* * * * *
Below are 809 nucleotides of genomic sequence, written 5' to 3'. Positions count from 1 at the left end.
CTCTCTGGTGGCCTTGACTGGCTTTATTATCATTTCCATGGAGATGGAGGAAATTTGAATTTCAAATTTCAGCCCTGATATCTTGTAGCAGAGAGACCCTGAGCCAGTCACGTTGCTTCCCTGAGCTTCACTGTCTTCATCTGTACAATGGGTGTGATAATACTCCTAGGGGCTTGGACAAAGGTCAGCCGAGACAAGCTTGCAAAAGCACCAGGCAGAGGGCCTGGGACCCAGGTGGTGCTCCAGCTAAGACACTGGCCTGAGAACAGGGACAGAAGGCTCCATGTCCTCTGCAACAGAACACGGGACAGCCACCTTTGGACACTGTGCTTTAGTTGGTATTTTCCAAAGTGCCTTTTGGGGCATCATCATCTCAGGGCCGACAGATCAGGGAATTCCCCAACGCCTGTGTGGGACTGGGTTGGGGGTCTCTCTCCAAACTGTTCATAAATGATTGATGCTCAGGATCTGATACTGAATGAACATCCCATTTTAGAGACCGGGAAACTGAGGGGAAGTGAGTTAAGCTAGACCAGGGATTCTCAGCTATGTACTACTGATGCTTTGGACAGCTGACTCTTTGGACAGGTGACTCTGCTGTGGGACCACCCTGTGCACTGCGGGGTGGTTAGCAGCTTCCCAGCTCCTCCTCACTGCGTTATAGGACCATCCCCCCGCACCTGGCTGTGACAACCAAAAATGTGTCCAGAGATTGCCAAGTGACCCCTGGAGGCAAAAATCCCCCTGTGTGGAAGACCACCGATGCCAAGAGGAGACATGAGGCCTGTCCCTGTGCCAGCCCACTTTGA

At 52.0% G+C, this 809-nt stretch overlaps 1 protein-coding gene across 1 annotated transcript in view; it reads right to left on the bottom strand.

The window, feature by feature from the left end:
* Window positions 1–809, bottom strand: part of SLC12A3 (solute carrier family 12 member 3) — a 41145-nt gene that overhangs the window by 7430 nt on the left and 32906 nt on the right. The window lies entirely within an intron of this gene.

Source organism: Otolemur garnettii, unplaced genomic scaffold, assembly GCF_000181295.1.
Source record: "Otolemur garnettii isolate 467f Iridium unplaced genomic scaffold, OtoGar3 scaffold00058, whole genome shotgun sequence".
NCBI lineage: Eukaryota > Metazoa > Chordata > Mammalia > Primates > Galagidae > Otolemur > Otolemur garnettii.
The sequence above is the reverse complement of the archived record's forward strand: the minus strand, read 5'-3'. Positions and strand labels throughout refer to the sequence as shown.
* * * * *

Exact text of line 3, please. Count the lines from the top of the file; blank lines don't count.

At 52.0% G+C, this 809-nt stretch overlaps 1 protein-coding gene across 1 annotated transcript in view; it reads right to left on the bottom strand.